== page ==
A study in the Journal of Marketing Research found that right around upgrade time, people tend to be more reckless with their phones. Researchers Josh Ackerman, Silvia Bellezza, and Francesca Gina investigated why people’s preservation skills slide into Airplane Mode as soon as a new model phone comes out.
They noticed what they called an “upgrade effect”, defined in the study as a phenomenon in which “careless tendencies are intended to promote the acquisition of upgrade products by helping consumers justify the new purchase.” It’s not just a lapse in judgment; people are unconsciously, but to a certain degree, deliberately, losing and breaking their phones.
“When we ask people if this is something you would normally do, the vast majority say no,” Ackerman says over the phone of casually leaving phones behind or dropping them. “Which suggests that people just don’t realise that this behaviour is going on.”
The researchers began by analysing the IMEI Detective database, essentially an online lost and found system. When someone finds a lost phone, they can enter its IMEI number to see if the owner has reported it stolen and, crucially, if they’ve offered a reward. Tracking the iPhone 5 and iPhone 5S, the researchers found that almost as soon as the 5S was released, iPhone 5 owners spent much less time looking for their lost phones—some didn’t even report them missing.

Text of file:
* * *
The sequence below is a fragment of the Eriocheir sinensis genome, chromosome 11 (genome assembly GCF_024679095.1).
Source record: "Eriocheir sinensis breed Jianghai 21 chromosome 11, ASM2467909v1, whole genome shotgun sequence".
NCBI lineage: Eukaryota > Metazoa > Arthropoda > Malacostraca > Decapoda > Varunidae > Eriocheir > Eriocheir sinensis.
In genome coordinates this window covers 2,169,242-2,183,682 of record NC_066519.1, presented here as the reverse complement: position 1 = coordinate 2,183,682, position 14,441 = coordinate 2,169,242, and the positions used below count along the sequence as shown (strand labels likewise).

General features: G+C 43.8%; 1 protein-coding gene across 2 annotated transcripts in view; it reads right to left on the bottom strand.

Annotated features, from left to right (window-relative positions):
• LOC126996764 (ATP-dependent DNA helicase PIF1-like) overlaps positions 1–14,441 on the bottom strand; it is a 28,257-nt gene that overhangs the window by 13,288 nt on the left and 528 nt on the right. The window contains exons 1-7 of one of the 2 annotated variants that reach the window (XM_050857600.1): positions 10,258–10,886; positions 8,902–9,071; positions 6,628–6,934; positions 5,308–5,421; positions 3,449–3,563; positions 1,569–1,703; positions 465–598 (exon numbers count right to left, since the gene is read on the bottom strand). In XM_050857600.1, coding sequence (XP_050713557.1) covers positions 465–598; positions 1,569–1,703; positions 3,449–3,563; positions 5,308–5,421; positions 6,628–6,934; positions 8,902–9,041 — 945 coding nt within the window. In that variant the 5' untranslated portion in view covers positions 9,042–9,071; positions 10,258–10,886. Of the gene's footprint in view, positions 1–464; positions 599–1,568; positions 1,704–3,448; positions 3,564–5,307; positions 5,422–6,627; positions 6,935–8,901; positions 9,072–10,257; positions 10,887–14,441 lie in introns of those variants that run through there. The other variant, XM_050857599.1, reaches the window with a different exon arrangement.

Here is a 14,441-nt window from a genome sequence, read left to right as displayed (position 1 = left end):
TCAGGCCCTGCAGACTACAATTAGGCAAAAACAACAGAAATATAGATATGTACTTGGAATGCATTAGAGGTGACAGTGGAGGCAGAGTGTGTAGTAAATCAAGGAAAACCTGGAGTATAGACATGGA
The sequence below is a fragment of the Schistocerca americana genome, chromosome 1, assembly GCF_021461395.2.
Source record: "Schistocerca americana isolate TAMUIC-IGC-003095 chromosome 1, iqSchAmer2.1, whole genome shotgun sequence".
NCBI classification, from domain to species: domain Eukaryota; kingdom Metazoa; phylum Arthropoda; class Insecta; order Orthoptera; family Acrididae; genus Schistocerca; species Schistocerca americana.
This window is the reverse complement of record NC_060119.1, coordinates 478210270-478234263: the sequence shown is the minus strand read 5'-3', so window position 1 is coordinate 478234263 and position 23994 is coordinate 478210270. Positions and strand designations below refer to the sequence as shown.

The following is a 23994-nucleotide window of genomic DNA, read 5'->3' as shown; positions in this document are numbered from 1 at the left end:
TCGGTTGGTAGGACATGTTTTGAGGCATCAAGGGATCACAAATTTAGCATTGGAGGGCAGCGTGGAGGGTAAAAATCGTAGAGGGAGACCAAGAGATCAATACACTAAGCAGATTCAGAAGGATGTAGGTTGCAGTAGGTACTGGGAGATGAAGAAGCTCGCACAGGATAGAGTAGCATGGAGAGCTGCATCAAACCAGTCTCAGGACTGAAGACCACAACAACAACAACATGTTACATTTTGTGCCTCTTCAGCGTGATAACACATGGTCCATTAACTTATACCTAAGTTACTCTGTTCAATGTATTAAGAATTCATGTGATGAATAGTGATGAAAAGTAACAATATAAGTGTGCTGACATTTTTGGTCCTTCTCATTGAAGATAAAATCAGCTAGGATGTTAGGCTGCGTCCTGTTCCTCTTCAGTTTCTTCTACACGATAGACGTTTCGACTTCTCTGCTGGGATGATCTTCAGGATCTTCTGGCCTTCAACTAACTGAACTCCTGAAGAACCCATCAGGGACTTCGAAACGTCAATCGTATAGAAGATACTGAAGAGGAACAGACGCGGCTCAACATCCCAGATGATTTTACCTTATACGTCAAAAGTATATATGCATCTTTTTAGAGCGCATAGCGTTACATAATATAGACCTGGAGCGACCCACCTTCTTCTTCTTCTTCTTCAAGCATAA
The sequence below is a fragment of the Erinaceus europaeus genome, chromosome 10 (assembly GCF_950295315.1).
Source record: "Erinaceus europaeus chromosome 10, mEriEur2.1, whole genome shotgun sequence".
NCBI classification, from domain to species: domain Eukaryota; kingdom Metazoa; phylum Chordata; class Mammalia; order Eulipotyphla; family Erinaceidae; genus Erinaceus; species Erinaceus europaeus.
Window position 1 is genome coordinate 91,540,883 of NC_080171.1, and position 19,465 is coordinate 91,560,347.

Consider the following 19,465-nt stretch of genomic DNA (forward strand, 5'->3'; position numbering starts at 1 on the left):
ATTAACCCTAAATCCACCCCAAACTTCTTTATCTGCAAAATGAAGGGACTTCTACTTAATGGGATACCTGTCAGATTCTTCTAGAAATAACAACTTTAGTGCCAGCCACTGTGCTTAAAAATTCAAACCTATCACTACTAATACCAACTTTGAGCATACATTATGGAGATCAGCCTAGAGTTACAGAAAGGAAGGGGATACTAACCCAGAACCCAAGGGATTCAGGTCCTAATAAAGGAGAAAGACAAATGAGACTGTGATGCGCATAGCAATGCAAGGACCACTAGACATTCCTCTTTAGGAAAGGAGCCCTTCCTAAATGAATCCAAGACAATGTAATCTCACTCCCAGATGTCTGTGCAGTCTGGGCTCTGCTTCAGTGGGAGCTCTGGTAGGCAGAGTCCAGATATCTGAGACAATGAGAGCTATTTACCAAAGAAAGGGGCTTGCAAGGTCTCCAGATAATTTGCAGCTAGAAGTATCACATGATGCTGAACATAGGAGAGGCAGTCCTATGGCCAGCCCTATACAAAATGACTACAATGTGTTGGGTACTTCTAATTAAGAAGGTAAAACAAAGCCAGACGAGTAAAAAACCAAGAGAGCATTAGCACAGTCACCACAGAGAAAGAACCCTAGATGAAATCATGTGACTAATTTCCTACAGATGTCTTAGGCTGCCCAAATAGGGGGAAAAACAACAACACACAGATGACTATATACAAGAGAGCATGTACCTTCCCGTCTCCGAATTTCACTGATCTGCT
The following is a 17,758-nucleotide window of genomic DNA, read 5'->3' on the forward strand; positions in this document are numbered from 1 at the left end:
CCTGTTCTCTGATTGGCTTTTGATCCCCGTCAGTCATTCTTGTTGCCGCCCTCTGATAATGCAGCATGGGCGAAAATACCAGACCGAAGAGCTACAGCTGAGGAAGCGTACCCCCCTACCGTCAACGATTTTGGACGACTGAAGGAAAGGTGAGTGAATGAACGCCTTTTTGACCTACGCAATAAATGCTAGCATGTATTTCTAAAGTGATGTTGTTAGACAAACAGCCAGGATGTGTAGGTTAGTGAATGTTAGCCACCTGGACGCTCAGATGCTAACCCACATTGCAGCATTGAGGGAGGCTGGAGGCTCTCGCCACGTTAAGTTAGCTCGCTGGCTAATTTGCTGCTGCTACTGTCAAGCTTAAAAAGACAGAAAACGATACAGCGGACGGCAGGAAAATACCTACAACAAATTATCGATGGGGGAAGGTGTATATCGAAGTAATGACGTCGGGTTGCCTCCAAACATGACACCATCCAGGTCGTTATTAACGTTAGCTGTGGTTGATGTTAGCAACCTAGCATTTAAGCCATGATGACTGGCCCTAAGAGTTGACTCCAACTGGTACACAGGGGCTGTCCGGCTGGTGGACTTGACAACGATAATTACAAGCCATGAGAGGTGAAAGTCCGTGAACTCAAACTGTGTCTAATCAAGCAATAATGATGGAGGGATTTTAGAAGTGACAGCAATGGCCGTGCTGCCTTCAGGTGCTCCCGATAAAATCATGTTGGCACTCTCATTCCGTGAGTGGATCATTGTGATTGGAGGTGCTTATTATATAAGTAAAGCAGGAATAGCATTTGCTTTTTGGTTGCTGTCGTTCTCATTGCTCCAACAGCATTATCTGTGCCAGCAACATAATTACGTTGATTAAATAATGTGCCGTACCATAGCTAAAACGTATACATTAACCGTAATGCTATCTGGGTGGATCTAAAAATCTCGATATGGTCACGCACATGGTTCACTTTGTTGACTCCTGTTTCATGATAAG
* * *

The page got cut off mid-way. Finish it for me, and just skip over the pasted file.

Courtesy of Silvia Bellezza, Assistant Professor of Marketing at Columbia Business School
“The psychology behind it is that we don’t like to be wasteful,” Dr. Bellezza said over Skype. We want the shiny new features and boosted social status that comes with the latest model, but we know that we don’t need them. To avoid the guilt of being a wasteful hypebeast, we turn to self-sabotage.
We do the same thing to everything we own, not just phones. The researchers found a similar “upgrade effect” in a number of products: shampoos, toothpaste, laundry detergent, and perfume. Once respondents in the experiment decided that they wanted a new product, they began overusing what they had in order to expedite getting it without being wasteful.
Neither Ackerman or Bellezza think companies are purposely exploiting this psychological tendency, but both believe that one way to avoid the “upgrade effect” is through donations and recycling.
“If people have another opportunity to do something with the product that’s valuable, then we see that those kinds of actions actually stop this effect from happening,” Ackerman said. “It’s really only when people think that they have nothing else to do with the phone other than to get rid of it, that’s when we see this careless behaviour.”